Cato The Elder at Valley Forge.

by Daniel Russ on June 6, 2019

Post image for Cato The Elder at Valley Forge. George Washington

It never ceases to amaze me how people hundreds, even thousands of years ago consulted history’s lessons. In Rick Atkinsons book Valley Forge, we are reminded that the officers who curated the Colonial army and fought against the British empire were versed in the history of Quintus Fabius Maximus Verrucosus, the Roman Consul that set out to defeat the great Carthaginian General Hannibal.

“But to this point in the war, a Fabian strategy of bleeding not only the enemy force around its edges, but also the British taxpayers, had proved more efficacious for Washington. His was the weaker army, and if the fact of its simple survival mandated that the British spend their time and energy continually attempting to find and defeat it, he surmised that sooner or later King George and Parliament would decide that they were paying too steep a price to retain their American colonies. Further, many of Washington’s subordinates carried in their rucksacks well-thumbed copies of Caesar’s Gallic Wars to read aloud in Latin by firelight. What he and his officer corps were quick to recognize was that despite the invention of gunpowder and firearms, core military principles had not altered significantly since ancient times. Washington was fond of quoting key battle scenes from Shakespeare’s Julius Caesar and Henry V at his war councils and, not surprisingly, his favorite play was Joseph Addison’s Cato, a Tragedy, a drama in which he had performed some 25 years earlier. In its depiction of the stoic Marcus Portius Cato’s republican resistance to the tyranny of Julius Caesar’s dictatorship, the play served as a rather obvious metaphor. As Washington’s biographer Ron Chernow notes, “The rhetoric of Cato saturated the American Revolution.” Both Patrick Henry’s famous appeal for liberty or death and the captured spy Nathan Hale’s lament that he had but one life to give for his country were taken nearly word for word”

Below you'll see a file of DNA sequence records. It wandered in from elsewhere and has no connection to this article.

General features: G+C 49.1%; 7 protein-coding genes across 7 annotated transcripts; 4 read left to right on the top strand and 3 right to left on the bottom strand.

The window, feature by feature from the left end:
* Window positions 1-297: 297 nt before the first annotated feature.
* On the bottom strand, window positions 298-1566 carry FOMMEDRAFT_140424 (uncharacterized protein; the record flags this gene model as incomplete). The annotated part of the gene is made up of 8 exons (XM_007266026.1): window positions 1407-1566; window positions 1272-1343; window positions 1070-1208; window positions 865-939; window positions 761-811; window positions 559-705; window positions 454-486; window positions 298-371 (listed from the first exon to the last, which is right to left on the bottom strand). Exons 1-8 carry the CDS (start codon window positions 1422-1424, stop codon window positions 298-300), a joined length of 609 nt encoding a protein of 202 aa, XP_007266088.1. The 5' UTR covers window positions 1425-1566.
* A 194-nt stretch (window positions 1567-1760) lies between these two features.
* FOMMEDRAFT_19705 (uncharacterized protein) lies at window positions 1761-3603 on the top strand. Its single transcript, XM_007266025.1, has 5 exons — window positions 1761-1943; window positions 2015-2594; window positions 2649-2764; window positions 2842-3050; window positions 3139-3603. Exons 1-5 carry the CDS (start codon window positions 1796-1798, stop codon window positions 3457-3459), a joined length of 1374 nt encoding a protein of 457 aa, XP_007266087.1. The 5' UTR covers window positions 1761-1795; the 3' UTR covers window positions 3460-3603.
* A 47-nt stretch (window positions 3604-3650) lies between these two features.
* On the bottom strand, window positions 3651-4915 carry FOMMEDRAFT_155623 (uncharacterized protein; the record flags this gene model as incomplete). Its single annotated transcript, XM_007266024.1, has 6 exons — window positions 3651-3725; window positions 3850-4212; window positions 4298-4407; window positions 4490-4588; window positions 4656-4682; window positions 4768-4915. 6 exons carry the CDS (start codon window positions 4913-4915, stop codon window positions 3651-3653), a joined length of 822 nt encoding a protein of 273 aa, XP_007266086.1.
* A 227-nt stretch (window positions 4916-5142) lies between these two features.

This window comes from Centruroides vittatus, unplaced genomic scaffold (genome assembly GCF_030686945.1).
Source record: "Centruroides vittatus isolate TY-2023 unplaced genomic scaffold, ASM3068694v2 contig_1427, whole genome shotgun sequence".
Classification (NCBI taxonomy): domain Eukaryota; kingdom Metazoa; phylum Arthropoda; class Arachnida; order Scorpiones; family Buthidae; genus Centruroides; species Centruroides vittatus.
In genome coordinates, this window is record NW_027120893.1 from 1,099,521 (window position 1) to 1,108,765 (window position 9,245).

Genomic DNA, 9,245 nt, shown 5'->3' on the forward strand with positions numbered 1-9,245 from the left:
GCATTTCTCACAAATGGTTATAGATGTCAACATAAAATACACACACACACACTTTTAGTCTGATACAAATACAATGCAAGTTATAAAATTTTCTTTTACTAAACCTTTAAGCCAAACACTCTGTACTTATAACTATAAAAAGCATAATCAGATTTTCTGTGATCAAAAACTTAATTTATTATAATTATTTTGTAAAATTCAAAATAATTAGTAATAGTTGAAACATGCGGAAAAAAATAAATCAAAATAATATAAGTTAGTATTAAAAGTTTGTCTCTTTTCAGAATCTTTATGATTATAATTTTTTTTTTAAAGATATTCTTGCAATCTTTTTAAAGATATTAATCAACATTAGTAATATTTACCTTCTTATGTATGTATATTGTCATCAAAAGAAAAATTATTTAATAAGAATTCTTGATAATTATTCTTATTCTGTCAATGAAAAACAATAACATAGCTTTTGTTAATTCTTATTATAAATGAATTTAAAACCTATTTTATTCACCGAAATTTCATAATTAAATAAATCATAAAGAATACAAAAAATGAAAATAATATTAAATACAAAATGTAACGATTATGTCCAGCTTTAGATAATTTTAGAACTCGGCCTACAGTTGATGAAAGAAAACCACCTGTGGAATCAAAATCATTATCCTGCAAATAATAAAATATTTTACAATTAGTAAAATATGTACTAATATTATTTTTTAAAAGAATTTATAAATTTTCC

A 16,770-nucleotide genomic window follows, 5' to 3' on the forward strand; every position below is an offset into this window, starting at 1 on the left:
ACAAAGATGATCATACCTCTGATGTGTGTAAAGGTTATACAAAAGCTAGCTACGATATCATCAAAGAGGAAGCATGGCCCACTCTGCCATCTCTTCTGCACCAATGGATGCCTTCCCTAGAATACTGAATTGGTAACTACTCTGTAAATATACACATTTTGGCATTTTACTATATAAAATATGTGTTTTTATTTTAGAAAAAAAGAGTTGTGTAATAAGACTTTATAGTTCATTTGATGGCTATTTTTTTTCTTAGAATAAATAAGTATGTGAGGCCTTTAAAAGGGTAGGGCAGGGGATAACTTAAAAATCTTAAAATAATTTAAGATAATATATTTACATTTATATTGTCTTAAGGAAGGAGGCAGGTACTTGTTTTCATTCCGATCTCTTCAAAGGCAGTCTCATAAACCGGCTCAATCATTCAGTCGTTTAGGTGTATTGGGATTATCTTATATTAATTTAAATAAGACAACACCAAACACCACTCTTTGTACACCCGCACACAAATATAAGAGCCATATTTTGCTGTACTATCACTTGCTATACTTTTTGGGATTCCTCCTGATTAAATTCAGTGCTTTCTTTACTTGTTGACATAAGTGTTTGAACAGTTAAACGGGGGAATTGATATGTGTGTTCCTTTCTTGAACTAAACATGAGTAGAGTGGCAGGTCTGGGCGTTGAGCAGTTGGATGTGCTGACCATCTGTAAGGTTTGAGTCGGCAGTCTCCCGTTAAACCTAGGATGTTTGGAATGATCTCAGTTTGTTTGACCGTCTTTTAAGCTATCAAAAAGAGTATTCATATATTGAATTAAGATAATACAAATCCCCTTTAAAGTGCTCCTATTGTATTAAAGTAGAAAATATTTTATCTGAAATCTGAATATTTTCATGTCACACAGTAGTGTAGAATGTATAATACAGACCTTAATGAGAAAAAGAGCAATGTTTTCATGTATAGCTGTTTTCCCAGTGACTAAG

From Valley Forge by Bob Drury and Tom Clavin

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